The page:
Sites like 911tabs entered into licensing arrangements with publishers in order to crawl and display content from multiple sites. Again advertising revenues were shared, but rather than hosting – and clearing rights for – individual tablatures, the site obtained a license to the rights of any tab that may or may not exist. When a tab was added to one of the host sites, 911tabs would automatically had the right to display ads alongside it.
This may strike you as a peculiar business model:
- Publishers and the aggregator share income from advertising displayed alongside the free tab.
- The transcriber is not paid for their work
- Those who review and improve the transcription are not paid for their work
- Sharing of this unpaid work outside of the aggregator may be illegal, but is generally not pursued as it actually aids the aggregator.
Or, it would strike you as a peculiar model if you had not been exposed to the exciting modern world of academic publishing.
The guitar tab newsgroups are long dead, just spam and the occasional doomed request. One note from a stalwart was particularly poignant:
so far this year no tabs have been posted on alt.guitar.tab -- last year there was only one tab posted on rec.music.makers.guitar.tablature (and that was by me)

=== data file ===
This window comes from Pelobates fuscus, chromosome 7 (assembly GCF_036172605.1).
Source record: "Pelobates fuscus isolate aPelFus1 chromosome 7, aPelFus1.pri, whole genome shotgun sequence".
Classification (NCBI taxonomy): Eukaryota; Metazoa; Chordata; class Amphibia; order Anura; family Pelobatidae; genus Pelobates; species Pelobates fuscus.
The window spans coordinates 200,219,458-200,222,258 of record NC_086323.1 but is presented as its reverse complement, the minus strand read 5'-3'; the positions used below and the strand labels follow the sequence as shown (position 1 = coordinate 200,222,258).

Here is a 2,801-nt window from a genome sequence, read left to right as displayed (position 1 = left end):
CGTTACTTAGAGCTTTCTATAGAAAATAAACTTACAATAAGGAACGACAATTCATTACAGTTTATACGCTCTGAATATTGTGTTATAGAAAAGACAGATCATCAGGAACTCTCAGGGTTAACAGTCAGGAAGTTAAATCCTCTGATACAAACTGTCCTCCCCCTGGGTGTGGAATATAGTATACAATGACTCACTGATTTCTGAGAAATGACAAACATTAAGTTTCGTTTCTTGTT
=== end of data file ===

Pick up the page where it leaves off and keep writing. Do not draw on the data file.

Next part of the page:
i've been posting to Usenet since 1993, and posting tabs for almost as long (rock, blues, folk, & classical) -- for over 10 years i've looked after one of the major guitar tab sites, and i used to encourage people who sent me tabs to also post them here -- but no longer...
Oniscoid, rec.music.makers.guitar.tablature, Feb 26 2010, 2:00 am
But the sheer volume of players using and sharing tabs has grown so large that it would no longer be possible for a single mailing list to work. To submit a tab you can use any of the major sites, to request a tab likewise (Ultimate Guitar is another aggregator with a license). The process, however, is now owned and monetised by the music industry.
You’d think that the involvement of the industry would result in better quality tabs – but you would be wrong. It is very common to find materials from the original OLGA archive in any search… unedited, uncorrected and still as patchily awful but brilliantly human as they were in the 90s. The eagerness to share and to learn shines through.
I’m no open fundamentalist – I’ve no problem with publishers publishing and letting the artists get on with making art. But I expect publishers to actually publish stuff, and add value by doing so. Imagine if you could find tab for any song you wanted, musically accurate , laid-out beautifully, supported with lessons and techniques: I’d *subscribe* to that, never mind stand up for the rights of the publishers to sell rights around it.
All it would require would be a little investment, a little work. Maybe a community micro-payment of bounties for requested tabs. The tiniest bit of innovation, a little thought. But as things stand, the music publishers profit from the work of thousands of keen amateurs and contribute nothing in return.
Is this the future of education resources more generally? We share our resources freely, but see publishers damage sharing and reuse by demanding payment and restrictions?